Central Valley "Best of" Sights
When the bus from Expediciones Tropicales picked me up bright and early this morning, I was excited for the day's full roster of activities: a coffee tour at Doka Estate, a trip to Poas Volcano, and a visit to La Paz Waterfall Gardens. The sky was blue and as we climbed up the mountains of Alajuela, I looked out over fields of green crops and ornamental plants. As always, it was a beautiful site, an appropriate prelude to the day's activities.
Costa Rica began exporting coffee in 1838, and by 1850 the coffee industry expanded to become the country's largest earner. Doka, a working coffee farm since 1908, produces Cafe Tres Generaciones, or Three Generations Coffee. The company is home to the oldest water mill on earth and produces world-renowned coffee that has won awards for its quality. In fact, Doka's largest importer is Starbucks, which purchases 70% of its annual production.
After a delicious Costa Rican breakfast at the estate, we headed out for a coffee tour. Doka's coffee fields look like waves of green: the trees are planted in diagonal rows, peppered with banana trees that provide shade, block wind, and help control humidity. I learned that banana trees are also planted to divert viruses from the fragile coffee cherries.
Though they only grow to about eight feet, coffee plants live and produce fruit for 25 years. The small bush will begin to produce coffee cherries at around 2.5 years, though the best quality production takes place between 10 and 25 years. The coffee harvesting season runs from November through January, with December being the highest cherry producing month. An efficient coffee picker can gather 13-17 baskets of cherries per day.
To make coffee, the red cherry must first ferment for 33 hours. After that, the skin is peeled off and the seed is left to dry -- sun-dried seeds take three to six days to dry, while machine-dried seeds are ready in 24 hours. Next, a thin parchment is extracted from the seed, leaving the green bean. Many large importers, such as Starbucks, purchase green beans to be roasted in their own machines. Doka also roasts the beans, producing everything from a mild European roast to a strong espresso.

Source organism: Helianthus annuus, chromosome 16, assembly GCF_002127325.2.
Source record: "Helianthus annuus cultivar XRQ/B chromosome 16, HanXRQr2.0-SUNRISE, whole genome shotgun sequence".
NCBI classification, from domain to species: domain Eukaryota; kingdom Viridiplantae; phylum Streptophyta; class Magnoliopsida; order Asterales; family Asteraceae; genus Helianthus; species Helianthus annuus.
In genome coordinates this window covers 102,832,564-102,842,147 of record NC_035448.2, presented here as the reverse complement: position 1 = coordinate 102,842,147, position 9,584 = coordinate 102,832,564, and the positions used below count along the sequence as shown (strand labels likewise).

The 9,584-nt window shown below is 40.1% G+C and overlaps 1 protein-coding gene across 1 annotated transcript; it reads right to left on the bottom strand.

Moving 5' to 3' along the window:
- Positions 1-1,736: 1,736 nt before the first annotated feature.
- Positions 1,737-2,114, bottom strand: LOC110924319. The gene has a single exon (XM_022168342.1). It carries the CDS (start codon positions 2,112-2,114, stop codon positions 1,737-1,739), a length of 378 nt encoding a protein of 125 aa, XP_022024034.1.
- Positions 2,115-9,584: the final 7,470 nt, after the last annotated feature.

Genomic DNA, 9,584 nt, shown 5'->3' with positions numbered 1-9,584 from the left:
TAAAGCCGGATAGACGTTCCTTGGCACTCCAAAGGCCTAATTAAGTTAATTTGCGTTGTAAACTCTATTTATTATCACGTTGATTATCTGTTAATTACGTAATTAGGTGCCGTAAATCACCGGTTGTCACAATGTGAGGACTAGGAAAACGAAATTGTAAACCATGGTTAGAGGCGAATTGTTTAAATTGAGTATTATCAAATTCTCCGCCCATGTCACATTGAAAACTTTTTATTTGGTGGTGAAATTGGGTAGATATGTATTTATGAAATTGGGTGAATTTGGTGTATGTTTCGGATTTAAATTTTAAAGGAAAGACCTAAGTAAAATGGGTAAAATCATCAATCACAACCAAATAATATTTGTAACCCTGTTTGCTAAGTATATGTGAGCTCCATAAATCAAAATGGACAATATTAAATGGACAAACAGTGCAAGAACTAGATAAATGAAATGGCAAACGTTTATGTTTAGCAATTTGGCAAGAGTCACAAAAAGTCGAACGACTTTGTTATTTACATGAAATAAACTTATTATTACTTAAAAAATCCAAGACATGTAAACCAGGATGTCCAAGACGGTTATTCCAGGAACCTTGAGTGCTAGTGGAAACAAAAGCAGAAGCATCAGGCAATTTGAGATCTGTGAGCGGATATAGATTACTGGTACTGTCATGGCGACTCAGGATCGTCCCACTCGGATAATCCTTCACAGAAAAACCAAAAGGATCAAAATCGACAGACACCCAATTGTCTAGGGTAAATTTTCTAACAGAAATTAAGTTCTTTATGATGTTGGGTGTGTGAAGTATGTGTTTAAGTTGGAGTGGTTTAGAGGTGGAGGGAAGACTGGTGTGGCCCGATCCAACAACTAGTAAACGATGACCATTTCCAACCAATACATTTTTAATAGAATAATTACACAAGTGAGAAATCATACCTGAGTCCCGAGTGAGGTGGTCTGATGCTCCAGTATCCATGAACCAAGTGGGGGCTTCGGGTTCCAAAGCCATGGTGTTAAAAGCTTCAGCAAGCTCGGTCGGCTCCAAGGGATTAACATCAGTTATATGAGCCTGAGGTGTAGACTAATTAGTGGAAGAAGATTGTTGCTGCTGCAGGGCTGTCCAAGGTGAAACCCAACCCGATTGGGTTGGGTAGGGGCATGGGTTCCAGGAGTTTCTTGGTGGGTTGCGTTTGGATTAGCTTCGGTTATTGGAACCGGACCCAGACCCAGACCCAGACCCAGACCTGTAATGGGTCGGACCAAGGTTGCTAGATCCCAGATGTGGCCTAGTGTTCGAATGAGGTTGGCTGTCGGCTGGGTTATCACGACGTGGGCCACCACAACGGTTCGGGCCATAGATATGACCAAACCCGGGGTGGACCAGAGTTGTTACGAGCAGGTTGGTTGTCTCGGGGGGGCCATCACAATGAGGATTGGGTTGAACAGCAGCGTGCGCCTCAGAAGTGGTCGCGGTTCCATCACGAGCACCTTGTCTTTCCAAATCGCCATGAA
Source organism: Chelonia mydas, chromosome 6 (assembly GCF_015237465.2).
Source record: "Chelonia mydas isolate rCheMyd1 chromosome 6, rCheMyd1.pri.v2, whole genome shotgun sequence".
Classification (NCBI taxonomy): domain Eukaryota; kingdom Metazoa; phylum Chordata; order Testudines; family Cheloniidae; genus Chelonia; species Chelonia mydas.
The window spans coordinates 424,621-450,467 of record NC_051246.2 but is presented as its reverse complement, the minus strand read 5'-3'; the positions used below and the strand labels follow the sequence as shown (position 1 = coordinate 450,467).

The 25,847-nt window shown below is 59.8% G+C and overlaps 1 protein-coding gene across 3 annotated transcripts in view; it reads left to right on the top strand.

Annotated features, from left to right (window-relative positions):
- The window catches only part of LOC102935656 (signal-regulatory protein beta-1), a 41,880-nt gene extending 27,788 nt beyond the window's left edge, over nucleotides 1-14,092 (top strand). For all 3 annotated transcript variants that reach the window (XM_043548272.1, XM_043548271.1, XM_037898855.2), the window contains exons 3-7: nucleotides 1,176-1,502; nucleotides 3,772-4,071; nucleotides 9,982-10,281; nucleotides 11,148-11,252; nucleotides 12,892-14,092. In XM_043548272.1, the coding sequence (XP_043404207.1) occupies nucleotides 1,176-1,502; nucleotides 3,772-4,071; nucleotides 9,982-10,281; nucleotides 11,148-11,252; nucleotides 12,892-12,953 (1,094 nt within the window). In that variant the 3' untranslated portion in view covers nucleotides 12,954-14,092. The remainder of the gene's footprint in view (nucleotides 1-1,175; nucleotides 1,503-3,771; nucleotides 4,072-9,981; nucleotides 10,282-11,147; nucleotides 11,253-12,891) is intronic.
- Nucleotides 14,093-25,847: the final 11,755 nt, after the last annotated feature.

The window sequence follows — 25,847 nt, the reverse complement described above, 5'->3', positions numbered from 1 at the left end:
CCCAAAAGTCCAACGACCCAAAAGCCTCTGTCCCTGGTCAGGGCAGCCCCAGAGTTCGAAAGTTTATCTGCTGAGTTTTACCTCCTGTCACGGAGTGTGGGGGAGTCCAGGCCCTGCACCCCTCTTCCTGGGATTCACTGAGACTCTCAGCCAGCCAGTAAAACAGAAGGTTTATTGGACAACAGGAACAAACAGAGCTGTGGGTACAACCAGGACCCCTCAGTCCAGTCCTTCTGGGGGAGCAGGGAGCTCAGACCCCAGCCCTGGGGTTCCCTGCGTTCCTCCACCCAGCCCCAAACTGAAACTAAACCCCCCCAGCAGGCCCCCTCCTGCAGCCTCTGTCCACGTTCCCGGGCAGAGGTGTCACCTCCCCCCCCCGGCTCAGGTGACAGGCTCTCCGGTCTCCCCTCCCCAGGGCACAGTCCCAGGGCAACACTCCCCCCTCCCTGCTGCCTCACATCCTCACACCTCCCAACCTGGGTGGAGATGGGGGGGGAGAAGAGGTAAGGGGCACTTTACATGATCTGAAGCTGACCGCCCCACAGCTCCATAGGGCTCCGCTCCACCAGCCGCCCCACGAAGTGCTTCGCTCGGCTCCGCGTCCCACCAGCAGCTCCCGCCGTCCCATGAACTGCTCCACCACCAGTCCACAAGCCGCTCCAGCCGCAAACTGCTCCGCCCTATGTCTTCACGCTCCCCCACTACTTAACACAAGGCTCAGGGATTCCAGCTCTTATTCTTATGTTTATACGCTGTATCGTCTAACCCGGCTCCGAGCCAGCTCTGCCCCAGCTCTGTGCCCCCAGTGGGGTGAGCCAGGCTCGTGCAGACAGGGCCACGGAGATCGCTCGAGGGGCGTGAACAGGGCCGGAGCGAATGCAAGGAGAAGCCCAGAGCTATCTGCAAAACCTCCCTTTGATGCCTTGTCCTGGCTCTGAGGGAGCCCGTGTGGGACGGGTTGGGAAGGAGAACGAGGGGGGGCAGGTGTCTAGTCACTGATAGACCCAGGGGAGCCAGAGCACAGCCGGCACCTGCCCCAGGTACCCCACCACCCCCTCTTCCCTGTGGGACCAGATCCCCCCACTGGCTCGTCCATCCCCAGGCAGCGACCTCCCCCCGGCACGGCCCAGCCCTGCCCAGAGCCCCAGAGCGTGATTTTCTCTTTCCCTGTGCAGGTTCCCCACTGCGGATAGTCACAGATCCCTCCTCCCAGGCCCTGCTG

One aspect that makes Doka's beans stand out is the peaberry. You may have heard of peaberry coffee, but did you know that the peaberry is actually a small, concentrated bean? All Arabica coffee plants -- the only legally grown in Costa Rica -- will produce peaberries: instead of two beans inside a cherry, there is only one. All the nutrients concentrate in this single bean, producing a stronger, richer and more caffeinated cup of coffee. Since these beans are mixed in with regular beans, most coffee producers do not have the patience to separate them out from the traditional cherries. Doka does, producing a bold cup of java that is a true treat for coffee connoisseurs.
I purchased some coffee for myself before we hopped in the bus and set out for Poas Volcano. Located within the 16,000-acre Poas Volcano National Park, Poas is one of Costa Rica's five active volcanoes, though its activity is limited to sulfur and steam emissions. Sitting 8,872 feet above sea level, the volcano has three craters (only one is active). After a short walk -- 4/10 of a mile -- we arrived at the crater, to find it shrouded in fog.
Due to its altitude and geological conditions -- it is located at the intersection of rainforest and tropical cloud forest -- Poas Volcano often plays hide-and-seek with visitors. The best month to visit is in April, though you'll have decent luck year-round if you visit in the morning. The clouds cleared for a few moments, and we saw the outline of a greenish-blue lagoon in the crater. At its bottom, the crater features the world's largest, active boiling lagoon. Of course, what you see from up top is brilliantly colored water and barren terrain, accompanied by the smell of sulfur wafting through the air.